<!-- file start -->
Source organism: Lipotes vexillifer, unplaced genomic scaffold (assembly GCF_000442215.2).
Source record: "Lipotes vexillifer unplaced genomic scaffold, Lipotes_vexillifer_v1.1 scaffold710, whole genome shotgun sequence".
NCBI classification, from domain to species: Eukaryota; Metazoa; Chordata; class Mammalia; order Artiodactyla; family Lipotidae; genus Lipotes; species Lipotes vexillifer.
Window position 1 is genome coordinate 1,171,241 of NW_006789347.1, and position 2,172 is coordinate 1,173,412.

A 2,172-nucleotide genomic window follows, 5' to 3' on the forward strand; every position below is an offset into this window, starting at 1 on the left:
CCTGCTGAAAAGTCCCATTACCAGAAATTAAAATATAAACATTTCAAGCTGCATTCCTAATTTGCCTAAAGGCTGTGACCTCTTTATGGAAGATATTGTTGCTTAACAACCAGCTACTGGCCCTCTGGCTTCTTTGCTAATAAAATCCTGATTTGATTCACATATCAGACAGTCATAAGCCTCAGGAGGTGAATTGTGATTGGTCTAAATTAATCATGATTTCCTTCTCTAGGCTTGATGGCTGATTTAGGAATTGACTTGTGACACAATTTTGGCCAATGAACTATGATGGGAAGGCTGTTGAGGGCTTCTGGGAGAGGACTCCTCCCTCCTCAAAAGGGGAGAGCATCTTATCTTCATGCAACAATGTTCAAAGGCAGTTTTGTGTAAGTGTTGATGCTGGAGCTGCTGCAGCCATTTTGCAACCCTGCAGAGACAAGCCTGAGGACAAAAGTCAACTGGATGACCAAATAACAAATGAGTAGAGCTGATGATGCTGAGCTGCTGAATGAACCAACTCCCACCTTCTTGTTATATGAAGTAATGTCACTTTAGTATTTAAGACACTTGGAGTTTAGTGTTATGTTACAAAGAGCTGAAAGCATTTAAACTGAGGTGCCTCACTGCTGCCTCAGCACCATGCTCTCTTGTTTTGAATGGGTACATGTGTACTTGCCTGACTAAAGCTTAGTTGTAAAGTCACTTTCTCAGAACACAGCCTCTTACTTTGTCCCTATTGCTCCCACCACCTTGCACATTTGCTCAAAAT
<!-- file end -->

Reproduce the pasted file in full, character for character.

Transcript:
Source organism: Lipotes vexillifer, unplaced genomic scaffold (assembly GCF_000442215.2).
Source record: "Lipotes vexillifer unplaced genomic scaffold, Lipotes_vexillifer_v1.1 scaffold710, whole genome shotgun sequence".
NCBI classification, from domain to species: Eukaryota; Metazoa; Chordata; class Mammalia; order Artiodactyla; family Lipotidae; genus Lipotes; species Lipotes vexillifer.
Window position 1 is genome coordinate 1,171,241 of NW_006789347.1, and position 2,172 is coordinate 1,173,412.

A 2,172-nucleotide genomic window follows, 5' to 3' on the forward strand; every position below is an offset into this window, starting at 1 on the left:
CCTGCTGAAAAGTCCCATTACCAGAAATTAAAATATAAACATTTCAAGCTGCATTCCTAATTTGCCTAAAGGCTGTGACCTCTTTATGGAAGATATTGTTGCTTAACAACCAGCTACTGGCCCTCTGGCTTCTTTGCTAATAAAATCCTGATTTGATTCACATATCAGACAGTCATAAGCCTCAGGAGGTGAATTGTGATTGGTCTAAATTAATCATGATTTCCTTCTCTAGGCTTGATGGCTGATTTAGGAATTGACTTGTGACACAATTTTGGCCAATGAACTATGATGGGAAGGCTGTTGAGGGCTTCTGGGAGAGGACTCCTCCCTCCTCAAAAGGGGAGAGCATCTTATCTTCATGCAACAATGTTCAAAGGCAGTTTTGTGTAAGTGTTGATGCTGGAGCTGCTGCAGCCATTTTGCAACCCTGCAGAGACAAGCCTGAGGACAAAAGTCAACTGGATGACCAAATAACAAATGAGTAGAGCTGATGATGCTGAGCTGCTGAATGAACCAACTCCCACCTTCTTGTTATATGAAGTAATGTCACTTTAGTATTTAAGACACTTGGAGTTTAGTGTTATGTTACAAAGAGCTGAAAGCATTTAAACTGAGGTGCCTCACTGCTGCCTCAGCACCATGCTCTCTTGTTTTGAATGGGTACATGTGTACTTGCCTGACTAAAGCTTAGTTGTAAAGTCACTTTCTCAGAACACAGCCTCTTACTTTGTCCCTATTGCTCCCACCACCTTGCACATTTGCTCAAAAT